Mapping the America That Candidates Care About

Wide swaths of the country will never see a presidential candidate make a speech. Does that matter?

Nancy Wiechec / Reuters

Whoof—it’s over. When D.C.’s polls closed on Tuesday night, it marked the end of 2016’s long presidential nightmare primary. Every state got its turn, even belated California, whose primary is usually a 780-mile victory lap for the presumptive nominees. It has been a great lesson plan for civics teachers. For the last five months, Americans focused their attention on a different state every few weeks, which is sort of cute—the real-life equivalent of that annoying Fifty Nifty United States song.


While I’m loath to bust that image of national unity, it should be noted that some states were not loved as much as others. Though the candidates probably spent enough time in Iowa and New Hampshire to qualify for tax benefits, other regions had to make do with a quick grip-and-grin at the local airport. The paths Hillary Clinton, Donald Trump, & Co. cut across the country look quite a bit different from the state map hanging on the classroom wall.

Thanks to National Journal’s candidate travel tracker, which chronicled campaign stops, these patterns can actually be charted. Here’s a quick map of every city visited by a presidential candidate since 2015:

Yeesh—who dumped a bowl of Dippin’ Dots on Iowa? Of course, no surprise there, really: As the first state to vote, Iowa attracts a crawling bee swarm of presidential candidates, who covet the Hawkeye State for its mystical momentum-granting abilities. And given that the preferred strategy for low-polling also-rans is to pull a “full Grassley” and visit all 99 of the state’s counties, Iowa’s visited-city count is even higher than it would be normally, inflating the number of dots.

While this map is nice, I prefer something different: a Voronoi diagram, which outlines the areas of influence surrounding a given set of points. In this case, the diagram plops a set of boundaries around each campaign stop; everyone who lives inside that boundary is closer to that stop than any other stop on the map. If they were in the mood to hear a candidate speak, that would be the closest place to go.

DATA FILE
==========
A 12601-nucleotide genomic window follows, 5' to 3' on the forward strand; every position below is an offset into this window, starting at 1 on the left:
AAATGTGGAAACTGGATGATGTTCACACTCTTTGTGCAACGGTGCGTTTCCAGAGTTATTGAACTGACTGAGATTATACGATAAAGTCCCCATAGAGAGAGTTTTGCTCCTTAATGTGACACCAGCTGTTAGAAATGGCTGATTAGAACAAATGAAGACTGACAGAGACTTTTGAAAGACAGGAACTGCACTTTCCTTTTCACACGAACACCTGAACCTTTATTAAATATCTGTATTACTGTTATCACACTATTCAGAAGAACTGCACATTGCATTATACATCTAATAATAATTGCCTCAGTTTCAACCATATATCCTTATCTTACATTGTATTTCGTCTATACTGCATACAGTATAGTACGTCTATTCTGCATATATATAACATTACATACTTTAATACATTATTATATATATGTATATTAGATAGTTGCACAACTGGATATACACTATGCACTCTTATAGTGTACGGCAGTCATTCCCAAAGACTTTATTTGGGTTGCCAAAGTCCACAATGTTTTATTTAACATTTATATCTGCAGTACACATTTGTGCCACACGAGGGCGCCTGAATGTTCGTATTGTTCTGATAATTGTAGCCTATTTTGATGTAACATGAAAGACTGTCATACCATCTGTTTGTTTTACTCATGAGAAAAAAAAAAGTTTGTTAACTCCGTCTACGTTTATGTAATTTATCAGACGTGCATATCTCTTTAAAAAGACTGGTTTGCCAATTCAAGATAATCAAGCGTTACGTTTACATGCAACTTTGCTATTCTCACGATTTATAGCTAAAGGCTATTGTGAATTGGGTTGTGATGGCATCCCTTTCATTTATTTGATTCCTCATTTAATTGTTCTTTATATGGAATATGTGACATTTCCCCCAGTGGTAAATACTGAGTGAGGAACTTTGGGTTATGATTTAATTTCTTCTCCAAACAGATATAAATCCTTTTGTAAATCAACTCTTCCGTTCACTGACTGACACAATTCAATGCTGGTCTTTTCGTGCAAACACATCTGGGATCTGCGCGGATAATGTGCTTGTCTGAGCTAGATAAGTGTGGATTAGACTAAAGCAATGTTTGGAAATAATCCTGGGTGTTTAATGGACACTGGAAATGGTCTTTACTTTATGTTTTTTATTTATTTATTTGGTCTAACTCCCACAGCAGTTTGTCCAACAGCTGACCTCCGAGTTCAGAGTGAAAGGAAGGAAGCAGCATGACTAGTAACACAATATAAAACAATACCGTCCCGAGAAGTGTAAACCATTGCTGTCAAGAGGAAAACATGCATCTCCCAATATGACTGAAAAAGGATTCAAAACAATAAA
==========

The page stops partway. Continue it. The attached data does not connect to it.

Now the inequities of campaign geography become a bit clearer. A resident living in Montana or North Dakota would have had to travel as far as 300 miles to see a presidential contender, nearly the length of the state. Yes, they live in a sparsely populated state. But it’s the same story in Arizona and Washington, where, outside of few core cities, average engaged citizens had quite a car ride ahead of them if they wanted to, well, engage.

Compare that with New Hampshire, where most folks had to travel no more than six miles:

This could soon change. Reeling from Trump’s victory, the Republican National Committee will consider rejiggering the order of primaries in 2020. One idea with potential that they’re floating is to pair traditional early voting states, like Iowa and New Hampshire, with other states that will vote on the same day, diluting the early states’ importance and encouraging candidates to campaign elsewhere. While that falls short of beheading the Hawkeye State’s position as first primary in the nation, it would be a very close haircut.

But for now, this is how a presidential campaign views America: a series of city-states, each with a sphere of influence, some larger than others. You can only hit so many in six months (or even less time, if you’re not one of the lucky few candidates to make it past Super Tuesday). And politicians clearly prioritize the regions that will give them an early advantage. CNN’s broadcasts make the whole of America look busy and bustling with Election Day bunting. But in most parts of the country, the party is very far away.